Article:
Each week, the CROSS Project Team teaches at three different locations, usually at churches around the Lusaka area. I usually pick up John and Eta, our two national workers for the CROSS Project, somewhere along the way. So, for them to get from their houses to the meeting point, they have to take a Mini Bus.
A Mini Bus is a small Toyota Hiace Van that crams anywhere between 12-18 people (or more) in. There are hundreds of them around the city all painted bright blue and are pretty much the entire public transportation system here, besides some bigger buses that we would see in America and also walking. Like any other vehicle on the road, in Zambia they need to have two stickers on their front windshield, indicating that they have paid their road tax to the government and passed their vehicle fitness test. Road Tax is like your license plate tabs/stickers that most States have back in the USA (although Minnesota, for some crazy reason, makes you put tabs on the front AND back plates, but I digress…). And vehicle fitness is where you take your car to the Road Traffic Safety Administration yard, and they check it over and deem if your car is worthy to drive for the next year…Which, I absolutely hate doing, because it can turn into a very lengthy process, but it probably is a good idea considering all of the very unfit vehicles I see driving around here.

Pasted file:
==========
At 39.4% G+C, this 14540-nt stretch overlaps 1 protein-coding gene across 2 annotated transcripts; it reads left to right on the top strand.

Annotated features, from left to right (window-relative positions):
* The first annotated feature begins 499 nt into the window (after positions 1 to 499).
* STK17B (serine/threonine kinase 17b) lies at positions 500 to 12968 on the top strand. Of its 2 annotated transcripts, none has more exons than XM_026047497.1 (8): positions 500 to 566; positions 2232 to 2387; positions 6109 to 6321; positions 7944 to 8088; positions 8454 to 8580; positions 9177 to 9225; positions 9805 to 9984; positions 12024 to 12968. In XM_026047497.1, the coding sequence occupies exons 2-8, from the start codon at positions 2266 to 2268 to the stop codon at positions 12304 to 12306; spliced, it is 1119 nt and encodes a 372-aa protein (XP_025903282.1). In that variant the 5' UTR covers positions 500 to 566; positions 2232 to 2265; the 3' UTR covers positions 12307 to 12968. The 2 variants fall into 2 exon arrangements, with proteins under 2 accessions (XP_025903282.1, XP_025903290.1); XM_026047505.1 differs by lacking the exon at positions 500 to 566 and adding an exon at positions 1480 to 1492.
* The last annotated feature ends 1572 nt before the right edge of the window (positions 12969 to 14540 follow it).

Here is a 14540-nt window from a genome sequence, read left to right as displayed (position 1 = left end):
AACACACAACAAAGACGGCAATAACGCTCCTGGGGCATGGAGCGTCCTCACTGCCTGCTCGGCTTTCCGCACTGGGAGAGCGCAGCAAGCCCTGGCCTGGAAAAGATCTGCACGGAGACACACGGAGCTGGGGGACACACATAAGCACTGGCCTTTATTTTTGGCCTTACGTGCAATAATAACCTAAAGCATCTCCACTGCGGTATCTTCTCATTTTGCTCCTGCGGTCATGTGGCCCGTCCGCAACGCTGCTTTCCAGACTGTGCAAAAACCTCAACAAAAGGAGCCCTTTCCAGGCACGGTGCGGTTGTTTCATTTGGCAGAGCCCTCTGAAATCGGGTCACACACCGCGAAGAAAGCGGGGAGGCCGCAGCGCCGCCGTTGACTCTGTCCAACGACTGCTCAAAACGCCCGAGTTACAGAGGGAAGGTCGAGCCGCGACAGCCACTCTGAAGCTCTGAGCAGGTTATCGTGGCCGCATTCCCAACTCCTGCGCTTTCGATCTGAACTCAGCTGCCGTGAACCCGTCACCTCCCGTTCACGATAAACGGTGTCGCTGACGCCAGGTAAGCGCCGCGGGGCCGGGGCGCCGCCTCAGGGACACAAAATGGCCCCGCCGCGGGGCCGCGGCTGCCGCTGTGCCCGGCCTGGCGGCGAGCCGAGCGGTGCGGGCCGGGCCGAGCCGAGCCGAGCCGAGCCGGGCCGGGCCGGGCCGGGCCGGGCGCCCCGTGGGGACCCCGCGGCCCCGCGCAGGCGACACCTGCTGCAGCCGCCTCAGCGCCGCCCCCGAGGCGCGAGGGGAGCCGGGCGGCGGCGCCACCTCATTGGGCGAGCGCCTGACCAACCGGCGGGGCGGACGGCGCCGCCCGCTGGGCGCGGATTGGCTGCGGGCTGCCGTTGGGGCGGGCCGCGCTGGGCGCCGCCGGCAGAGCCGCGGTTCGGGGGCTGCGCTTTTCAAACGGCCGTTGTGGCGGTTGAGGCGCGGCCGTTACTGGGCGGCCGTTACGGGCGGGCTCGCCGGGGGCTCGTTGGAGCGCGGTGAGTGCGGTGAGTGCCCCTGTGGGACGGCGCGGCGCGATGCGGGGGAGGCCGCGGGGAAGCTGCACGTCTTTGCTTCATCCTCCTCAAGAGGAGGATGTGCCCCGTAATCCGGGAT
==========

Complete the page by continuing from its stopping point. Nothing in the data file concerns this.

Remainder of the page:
Mini Buses are not known to be the most law abiding vehicles on the road, so, most of them don’t have up-to-date Road Tax and Fitness done. To monitor if people have their road tax and fitness up to date (and sometimes ask to see the driver’s license), the police setup check points all over town. You always know there is a checkpoint ahead, because you see dozens of mini buses and cars making u-turns, hopping curbs, crossing the median, and driving the wrong way down the road trying to get away from the check point.
Lately, John and Eta will call me and let me know that they will be a little late, because their mini bus is now taking a detour down back roads and ally ways, out in the bush, or down cow paths to try to get around the police check point. Usually, in the background I here people yelling at the bus driver to let them off and give them their money back. Things like this are frustrating but also a little amusing in that I always picture the big public transit buses in Minneapolis trying to get away from the police and jumping curbs and going down ally ways. It’s pretty hard to imagine in Minneapolis, but yet it seems so normal here…